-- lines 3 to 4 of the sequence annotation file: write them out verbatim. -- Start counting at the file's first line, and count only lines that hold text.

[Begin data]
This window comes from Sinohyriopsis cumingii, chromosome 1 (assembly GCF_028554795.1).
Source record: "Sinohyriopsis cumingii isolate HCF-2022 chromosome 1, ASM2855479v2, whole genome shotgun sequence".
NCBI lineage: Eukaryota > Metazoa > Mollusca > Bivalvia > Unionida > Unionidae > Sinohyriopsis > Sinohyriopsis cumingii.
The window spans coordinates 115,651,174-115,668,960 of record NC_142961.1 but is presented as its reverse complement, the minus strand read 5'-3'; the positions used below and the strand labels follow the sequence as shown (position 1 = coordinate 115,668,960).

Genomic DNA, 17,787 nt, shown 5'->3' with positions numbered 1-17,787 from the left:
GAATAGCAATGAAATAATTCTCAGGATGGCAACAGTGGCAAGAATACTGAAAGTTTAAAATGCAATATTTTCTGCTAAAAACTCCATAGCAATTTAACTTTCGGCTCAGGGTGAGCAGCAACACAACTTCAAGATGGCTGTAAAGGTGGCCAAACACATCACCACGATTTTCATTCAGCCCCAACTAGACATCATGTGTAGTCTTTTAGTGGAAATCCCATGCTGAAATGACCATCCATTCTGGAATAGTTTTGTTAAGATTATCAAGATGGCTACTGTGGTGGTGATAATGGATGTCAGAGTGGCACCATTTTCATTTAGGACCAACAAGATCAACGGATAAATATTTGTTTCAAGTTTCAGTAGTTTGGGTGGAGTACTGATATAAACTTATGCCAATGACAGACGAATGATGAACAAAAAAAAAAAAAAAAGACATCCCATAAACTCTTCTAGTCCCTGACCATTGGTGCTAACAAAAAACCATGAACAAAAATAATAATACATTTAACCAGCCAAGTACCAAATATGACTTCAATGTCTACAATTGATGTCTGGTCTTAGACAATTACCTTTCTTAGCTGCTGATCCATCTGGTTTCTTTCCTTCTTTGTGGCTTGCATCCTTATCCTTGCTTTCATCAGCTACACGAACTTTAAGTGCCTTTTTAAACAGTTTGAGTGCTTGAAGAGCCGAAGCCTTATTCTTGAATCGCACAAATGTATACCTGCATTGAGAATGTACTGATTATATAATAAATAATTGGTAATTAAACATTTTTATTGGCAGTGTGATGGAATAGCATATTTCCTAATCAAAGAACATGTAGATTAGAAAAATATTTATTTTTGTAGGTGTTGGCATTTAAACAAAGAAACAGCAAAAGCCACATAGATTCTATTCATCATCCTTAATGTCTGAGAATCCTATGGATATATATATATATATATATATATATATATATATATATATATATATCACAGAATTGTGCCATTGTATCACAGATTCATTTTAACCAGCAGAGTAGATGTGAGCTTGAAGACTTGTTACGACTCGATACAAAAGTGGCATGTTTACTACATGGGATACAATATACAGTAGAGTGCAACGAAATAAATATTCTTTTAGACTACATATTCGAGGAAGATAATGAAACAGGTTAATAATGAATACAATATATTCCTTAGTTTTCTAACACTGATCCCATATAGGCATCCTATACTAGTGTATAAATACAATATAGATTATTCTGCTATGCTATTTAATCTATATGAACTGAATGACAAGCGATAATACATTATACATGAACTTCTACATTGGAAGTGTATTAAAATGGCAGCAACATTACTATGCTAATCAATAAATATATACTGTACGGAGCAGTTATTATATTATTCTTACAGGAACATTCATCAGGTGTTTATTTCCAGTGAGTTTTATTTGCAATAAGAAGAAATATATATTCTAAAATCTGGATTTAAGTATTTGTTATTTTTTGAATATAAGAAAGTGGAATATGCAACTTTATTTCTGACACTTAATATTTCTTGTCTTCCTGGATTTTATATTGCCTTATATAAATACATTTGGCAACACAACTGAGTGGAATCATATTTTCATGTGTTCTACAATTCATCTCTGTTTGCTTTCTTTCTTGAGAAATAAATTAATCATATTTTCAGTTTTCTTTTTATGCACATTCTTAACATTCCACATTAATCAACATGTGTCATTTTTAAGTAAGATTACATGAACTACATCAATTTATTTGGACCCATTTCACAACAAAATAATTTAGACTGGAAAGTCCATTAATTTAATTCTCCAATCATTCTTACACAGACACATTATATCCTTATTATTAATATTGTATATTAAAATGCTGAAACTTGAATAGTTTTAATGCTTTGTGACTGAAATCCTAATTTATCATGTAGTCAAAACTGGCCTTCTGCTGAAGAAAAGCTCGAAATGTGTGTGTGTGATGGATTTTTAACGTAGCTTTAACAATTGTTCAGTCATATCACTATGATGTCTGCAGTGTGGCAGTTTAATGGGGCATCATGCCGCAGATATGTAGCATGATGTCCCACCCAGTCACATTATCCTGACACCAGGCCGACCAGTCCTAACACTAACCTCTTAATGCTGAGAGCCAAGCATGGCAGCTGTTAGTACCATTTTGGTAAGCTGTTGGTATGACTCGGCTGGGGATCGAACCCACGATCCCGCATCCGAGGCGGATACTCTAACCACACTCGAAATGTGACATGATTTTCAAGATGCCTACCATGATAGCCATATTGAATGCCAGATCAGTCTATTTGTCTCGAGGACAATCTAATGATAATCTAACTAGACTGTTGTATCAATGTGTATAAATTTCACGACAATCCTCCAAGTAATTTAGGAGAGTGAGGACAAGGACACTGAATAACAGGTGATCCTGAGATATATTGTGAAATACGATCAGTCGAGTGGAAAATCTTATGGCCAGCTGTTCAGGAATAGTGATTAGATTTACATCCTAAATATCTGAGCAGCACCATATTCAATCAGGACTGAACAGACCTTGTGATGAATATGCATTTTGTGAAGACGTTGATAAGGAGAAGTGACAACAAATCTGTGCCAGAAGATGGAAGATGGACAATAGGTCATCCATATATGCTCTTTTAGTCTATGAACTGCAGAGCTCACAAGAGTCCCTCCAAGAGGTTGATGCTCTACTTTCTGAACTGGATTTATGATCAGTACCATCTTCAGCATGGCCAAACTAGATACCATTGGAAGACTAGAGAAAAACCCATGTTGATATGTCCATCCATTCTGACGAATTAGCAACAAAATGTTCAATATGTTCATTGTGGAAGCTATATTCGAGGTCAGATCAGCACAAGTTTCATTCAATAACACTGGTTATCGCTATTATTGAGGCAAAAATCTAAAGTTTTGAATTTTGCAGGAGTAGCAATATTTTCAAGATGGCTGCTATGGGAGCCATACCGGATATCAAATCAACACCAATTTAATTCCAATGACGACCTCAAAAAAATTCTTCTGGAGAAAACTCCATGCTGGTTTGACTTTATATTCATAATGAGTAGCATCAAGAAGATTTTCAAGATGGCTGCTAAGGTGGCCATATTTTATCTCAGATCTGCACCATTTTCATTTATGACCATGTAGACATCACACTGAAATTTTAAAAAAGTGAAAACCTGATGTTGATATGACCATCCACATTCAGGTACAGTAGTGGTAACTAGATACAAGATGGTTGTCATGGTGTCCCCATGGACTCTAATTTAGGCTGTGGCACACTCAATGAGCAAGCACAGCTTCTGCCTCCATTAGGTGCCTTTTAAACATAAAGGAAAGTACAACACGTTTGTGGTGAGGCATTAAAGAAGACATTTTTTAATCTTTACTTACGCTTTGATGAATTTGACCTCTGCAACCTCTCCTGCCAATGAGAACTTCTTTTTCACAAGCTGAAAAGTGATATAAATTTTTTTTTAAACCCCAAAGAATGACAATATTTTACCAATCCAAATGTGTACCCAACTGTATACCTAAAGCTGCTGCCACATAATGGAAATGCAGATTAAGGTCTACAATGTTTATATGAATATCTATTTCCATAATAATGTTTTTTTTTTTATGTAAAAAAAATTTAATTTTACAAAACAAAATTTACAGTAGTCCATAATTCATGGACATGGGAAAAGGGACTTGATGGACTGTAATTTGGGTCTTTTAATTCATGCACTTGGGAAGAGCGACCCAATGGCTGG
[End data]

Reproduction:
NCBI lineage: Eukaryota > Metazoa > Mollusca > Bivalvia > Unionida > Unionidae > Sinohyriopsis > Sinohyriopsis cumingii.
The window spans coordinates 115,651,174-115,668,960 of record NC_142961.1 but is presented as its reverse complement, the minus strand read 5'-3'; the positions used below and the strand labels follow the sequence as shown (position 1 = coordinate 115,668,960).